Thursday, June 30, 2011

June's top 10 communications tips and issues

New tools, new tricks for old dogs and reluctant experts, and issues of longstanding (embargoes) all came to the fore this month, in the form of posts you read the most. As summer gets underway for real, take a look at what's on other communications directors' minds this month:
  1. Making public communication part of scientific responsibility shares an article I wrote for the American Association for the Advancement of Science. Rather than turn down media interviews or shun public audiences, I suggest some alternatives--and make the case for making communication part and parcel of what scientists are expected to do.
  2. Button, button: Google and Twitter add buttons for your website shares the follow button for Twitter and the Google plus-one button for search results. (You can see them in action on the blog.)
  3. May's top 10 communications tips and issues includes some of our most popular posts ever...no surprise it's back this month.
  4. Spider-man syndrome: How long will an embargo hold? looks at long embargoes and why they don't work well.
  5. 5 new tools on my short list, and how they work for communicators is an update on new services I'm trying (or waiting to try). A late-breaking May post still growing in June.
  6. Creative ways with QR codes for conferences, locations and designers shares new resources that businesses and nonprofits can use to make QR codes easy and trackable, colorful, or as a sub for Foursquare.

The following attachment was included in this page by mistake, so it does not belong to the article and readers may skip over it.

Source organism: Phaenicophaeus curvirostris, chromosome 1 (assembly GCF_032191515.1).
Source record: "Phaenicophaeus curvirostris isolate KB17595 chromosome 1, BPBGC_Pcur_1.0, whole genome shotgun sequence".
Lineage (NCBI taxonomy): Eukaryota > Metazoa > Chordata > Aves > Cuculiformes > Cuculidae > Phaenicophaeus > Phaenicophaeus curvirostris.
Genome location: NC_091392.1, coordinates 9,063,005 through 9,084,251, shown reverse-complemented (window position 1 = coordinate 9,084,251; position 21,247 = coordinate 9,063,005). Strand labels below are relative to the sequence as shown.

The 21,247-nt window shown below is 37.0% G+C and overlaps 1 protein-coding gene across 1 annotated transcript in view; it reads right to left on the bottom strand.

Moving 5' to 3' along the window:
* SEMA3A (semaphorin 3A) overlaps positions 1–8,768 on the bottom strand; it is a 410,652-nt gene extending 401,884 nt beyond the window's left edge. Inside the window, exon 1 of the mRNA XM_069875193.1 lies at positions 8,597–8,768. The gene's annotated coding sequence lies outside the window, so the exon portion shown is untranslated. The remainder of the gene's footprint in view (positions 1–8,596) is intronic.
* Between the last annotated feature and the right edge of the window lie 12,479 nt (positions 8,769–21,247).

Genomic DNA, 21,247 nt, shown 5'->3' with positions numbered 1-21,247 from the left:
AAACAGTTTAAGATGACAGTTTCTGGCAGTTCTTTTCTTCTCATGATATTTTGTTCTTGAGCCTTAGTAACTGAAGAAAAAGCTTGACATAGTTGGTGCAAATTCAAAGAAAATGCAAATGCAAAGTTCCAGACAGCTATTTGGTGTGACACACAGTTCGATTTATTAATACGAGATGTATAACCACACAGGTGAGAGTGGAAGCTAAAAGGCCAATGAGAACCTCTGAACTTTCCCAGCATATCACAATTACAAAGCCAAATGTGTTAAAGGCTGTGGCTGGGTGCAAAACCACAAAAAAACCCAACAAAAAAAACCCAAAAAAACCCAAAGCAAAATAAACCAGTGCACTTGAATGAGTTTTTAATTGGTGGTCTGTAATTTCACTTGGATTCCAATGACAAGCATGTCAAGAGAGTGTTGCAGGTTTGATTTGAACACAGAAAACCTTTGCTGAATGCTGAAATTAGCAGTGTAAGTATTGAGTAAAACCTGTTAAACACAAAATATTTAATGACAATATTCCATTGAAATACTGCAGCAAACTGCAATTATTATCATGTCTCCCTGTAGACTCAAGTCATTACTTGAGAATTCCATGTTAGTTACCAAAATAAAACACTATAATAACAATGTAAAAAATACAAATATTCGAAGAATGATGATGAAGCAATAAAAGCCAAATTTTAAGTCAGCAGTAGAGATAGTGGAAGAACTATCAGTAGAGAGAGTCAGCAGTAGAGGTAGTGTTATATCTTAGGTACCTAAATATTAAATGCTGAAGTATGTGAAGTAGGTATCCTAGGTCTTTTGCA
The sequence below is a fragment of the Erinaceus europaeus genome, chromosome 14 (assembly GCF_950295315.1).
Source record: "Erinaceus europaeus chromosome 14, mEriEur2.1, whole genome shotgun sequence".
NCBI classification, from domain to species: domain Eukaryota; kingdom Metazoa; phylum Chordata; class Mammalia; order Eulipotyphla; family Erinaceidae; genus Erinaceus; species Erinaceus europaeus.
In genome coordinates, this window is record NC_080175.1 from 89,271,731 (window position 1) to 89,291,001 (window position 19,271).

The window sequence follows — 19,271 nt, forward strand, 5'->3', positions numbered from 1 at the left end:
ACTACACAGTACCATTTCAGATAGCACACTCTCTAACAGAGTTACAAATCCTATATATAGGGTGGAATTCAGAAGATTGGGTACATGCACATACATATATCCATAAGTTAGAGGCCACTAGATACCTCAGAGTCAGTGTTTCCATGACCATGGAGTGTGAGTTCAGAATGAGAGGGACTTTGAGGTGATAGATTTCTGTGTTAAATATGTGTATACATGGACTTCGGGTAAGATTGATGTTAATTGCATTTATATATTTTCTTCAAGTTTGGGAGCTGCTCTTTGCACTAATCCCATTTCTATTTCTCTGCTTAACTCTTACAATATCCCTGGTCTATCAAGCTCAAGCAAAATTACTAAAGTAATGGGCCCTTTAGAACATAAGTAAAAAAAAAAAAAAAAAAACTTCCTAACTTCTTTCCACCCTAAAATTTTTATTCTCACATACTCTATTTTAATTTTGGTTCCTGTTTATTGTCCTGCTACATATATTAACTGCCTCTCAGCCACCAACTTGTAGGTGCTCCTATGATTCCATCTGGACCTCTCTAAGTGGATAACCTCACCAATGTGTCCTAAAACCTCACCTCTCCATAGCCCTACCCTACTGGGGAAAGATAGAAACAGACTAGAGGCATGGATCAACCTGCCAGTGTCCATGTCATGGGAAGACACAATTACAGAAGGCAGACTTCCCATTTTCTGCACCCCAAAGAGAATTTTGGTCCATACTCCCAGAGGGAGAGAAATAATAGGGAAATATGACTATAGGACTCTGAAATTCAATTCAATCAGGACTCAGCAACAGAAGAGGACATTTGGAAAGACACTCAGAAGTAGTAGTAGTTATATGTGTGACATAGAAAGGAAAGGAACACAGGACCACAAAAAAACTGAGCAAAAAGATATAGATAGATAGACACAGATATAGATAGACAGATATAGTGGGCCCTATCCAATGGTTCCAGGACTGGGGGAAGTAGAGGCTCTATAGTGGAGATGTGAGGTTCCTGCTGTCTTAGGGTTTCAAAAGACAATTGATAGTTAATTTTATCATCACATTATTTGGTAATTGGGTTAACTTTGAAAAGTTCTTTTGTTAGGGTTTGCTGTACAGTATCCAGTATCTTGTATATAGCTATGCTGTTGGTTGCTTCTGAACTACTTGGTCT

7. Stephen Colbert on your expert's fear of failure (and how to work around it) also shares a peek at the outline for a new workshop I'm offering--a train-the-trainer session to help communicators work better with experts. I can bring it to your workplace, or you can register as an individual for an open version of the workshop in August. Details on that are forthcoming.
  8. For your crisis kit: Social media ideas from 3 sectors brings you new approaches from business, nonprofit and education, including lookbacks that help you learn from others' experiences. Blogs, Twitter, Facebook and more are explored.
  9. The not-so-marketing book that changed my professional career offers a short, pithy read on creativity and fear...two things readers apparently have interest in, as it's still popular this month.
  10. Storytelling with support shares a new model in which the Colorado Health Foundation aims to encourage grantees to share stories--and offers incentives and training to make that happen.
If you haven't signed up for the newsletter, now's a great time to do so--a new issue will be out soon. As always, thanks for reading!

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